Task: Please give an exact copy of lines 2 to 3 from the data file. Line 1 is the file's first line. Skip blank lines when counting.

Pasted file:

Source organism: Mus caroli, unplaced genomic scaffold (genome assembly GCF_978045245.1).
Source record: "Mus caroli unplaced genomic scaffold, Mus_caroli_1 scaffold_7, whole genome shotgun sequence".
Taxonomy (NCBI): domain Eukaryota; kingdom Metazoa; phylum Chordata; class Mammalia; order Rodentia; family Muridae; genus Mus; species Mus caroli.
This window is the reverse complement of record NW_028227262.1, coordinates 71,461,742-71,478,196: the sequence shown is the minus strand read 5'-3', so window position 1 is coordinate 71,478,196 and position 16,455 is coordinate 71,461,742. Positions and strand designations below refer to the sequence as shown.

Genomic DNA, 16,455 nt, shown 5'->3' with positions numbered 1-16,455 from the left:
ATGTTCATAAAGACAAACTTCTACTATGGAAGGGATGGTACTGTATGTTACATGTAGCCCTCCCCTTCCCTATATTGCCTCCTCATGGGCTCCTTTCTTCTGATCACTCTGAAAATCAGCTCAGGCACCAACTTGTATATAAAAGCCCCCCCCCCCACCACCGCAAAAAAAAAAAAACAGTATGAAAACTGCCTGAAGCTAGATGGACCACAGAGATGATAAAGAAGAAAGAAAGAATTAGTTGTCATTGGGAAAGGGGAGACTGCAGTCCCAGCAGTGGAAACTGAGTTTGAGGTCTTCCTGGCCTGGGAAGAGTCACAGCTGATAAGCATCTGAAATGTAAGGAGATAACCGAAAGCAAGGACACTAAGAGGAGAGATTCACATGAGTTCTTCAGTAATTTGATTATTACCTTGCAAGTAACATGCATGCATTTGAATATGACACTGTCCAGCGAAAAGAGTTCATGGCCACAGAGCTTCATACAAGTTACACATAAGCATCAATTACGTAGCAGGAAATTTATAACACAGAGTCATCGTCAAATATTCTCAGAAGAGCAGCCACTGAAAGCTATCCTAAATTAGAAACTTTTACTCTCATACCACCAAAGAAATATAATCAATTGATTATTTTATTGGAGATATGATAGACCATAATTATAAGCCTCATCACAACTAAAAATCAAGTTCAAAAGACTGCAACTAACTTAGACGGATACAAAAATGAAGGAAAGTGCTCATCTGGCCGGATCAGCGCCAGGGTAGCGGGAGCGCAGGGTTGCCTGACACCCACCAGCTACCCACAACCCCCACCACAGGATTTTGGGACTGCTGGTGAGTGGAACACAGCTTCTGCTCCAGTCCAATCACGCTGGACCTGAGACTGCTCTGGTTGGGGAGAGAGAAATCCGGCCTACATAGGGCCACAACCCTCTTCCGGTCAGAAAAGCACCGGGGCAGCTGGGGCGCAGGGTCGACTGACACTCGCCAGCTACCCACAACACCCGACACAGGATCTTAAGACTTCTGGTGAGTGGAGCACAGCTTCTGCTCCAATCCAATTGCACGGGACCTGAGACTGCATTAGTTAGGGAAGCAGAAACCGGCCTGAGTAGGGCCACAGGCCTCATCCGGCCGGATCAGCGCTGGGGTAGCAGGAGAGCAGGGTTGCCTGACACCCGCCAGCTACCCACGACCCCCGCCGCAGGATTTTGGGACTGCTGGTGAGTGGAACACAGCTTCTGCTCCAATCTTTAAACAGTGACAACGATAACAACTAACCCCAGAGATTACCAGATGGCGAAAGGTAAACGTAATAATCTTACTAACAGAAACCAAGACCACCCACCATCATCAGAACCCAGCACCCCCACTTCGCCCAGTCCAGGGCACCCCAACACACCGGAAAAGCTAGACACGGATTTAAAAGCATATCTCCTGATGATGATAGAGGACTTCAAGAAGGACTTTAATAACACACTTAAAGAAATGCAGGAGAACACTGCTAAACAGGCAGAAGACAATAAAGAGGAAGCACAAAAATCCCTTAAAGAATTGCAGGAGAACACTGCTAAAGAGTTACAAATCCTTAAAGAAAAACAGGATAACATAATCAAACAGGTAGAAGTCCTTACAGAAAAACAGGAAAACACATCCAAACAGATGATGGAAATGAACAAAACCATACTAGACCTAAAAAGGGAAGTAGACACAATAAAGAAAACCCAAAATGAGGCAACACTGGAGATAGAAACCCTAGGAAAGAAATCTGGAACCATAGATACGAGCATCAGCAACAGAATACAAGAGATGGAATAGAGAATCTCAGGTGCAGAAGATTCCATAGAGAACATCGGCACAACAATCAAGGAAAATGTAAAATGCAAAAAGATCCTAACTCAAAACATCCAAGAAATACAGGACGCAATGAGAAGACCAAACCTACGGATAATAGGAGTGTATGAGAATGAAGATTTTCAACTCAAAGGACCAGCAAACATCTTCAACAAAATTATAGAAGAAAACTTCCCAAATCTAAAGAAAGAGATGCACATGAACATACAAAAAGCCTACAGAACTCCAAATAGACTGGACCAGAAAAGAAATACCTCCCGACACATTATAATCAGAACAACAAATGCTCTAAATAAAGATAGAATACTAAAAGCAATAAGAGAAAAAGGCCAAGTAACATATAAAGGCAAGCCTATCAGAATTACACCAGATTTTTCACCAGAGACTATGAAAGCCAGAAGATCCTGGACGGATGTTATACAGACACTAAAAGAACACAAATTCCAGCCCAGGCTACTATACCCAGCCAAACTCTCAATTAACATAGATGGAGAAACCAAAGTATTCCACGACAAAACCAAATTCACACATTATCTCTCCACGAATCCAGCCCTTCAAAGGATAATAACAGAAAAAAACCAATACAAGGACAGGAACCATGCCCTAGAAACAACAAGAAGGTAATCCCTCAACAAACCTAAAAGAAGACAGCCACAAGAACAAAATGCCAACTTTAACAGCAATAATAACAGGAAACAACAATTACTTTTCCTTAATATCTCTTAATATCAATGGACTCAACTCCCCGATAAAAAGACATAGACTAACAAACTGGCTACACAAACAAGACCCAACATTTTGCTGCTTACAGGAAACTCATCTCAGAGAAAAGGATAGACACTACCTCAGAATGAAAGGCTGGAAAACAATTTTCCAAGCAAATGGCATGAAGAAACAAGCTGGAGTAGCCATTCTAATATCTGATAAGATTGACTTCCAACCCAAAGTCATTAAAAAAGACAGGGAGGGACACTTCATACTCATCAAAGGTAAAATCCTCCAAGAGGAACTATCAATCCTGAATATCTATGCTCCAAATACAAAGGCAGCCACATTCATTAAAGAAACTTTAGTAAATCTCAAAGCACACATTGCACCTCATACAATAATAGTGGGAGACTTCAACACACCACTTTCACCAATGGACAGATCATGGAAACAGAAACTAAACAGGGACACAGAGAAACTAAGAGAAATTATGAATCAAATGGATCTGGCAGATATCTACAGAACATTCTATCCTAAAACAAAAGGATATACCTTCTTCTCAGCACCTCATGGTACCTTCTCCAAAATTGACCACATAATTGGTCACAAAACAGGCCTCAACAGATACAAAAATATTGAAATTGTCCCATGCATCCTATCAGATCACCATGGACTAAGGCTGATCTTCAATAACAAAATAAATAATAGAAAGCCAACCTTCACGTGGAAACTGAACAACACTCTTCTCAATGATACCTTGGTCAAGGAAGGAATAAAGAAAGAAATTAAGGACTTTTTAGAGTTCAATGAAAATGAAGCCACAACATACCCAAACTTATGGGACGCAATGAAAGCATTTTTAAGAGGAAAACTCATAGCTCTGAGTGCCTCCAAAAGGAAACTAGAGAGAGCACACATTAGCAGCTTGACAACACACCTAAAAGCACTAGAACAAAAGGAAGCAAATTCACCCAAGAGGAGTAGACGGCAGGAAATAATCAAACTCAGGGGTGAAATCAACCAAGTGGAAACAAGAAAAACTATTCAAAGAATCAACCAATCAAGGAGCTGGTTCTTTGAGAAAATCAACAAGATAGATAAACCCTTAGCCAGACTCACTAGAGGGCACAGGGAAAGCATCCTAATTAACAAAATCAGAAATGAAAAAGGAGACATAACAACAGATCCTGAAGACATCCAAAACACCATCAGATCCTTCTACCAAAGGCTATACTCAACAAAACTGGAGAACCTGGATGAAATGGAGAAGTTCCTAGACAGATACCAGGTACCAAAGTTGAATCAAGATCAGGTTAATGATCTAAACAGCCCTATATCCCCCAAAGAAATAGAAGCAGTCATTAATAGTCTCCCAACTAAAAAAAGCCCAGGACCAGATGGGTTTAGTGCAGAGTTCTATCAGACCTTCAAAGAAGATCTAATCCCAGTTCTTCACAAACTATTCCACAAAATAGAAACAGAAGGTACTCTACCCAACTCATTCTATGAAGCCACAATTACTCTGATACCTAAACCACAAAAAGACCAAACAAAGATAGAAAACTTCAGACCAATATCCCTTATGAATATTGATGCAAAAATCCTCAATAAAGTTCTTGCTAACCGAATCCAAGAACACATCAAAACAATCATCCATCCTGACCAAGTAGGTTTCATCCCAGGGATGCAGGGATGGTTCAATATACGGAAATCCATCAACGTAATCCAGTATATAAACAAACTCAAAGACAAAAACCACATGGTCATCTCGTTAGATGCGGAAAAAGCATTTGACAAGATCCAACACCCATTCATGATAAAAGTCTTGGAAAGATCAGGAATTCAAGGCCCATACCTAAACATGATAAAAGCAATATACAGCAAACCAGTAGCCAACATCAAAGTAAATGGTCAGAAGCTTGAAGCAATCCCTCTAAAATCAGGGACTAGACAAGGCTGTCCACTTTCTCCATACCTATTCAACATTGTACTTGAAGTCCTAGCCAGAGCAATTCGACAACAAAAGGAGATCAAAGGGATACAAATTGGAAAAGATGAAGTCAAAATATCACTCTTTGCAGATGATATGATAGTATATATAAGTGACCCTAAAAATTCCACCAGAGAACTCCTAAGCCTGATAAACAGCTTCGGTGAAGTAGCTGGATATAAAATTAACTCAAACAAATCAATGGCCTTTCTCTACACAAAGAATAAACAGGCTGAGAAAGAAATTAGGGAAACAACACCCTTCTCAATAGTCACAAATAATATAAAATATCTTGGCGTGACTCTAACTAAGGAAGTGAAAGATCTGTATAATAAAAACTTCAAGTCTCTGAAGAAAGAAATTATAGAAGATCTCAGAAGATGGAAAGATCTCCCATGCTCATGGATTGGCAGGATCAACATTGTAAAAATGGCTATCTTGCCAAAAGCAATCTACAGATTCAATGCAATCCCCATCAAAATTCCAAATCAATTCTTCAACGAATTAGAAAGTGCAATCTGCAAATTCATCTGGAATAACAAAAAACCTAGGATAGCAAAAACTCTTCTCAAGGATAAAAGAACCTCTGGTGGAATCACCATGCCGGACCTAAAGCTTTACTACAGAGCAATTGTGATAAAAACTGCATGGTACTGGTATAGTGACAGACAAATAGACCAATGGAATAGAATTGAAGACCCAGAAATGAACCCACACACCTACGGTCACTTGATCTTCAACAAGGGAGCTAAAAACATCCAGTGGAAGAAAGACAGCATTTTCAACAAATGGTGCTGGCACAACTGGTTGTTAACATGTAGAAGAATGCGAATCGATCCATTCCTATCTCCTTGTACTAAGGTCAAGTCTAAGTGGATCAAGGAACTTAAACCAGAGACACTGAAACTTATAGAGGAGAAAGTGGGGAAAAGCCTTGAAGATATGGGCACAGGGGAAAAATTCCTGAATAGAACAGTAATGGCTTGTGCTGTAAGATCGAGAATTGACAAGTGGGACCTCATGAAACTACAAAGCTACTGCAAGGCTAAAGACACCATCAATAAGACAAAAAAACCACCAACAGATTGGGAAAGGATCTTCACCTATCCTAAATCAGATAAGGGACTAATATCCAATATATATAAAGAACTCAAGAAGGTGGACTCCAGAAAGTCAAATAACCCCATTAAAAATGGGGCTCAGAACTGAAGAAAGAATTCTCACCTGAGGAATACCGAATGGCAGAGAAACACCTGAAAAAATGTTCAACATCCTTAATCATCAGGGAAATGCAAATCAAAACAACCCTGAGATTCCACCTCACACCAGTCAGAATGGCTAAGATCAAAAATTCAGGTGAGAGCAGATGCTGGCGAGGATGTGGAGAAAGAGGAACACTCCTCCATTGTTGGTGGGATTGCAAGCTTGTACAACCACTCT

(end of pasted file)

Source record: "Mus caroli unplaced genomic scaffold, Mus_caroli_1 scaffold_7, whole genome shotgun sequence".
Taxonomy (NCBI): domain Eukaryota; kingdom Metazoa; phylum Chordata; class Mammalia; order Rodentia; family Muridae; genus Mus; species Mus caroli.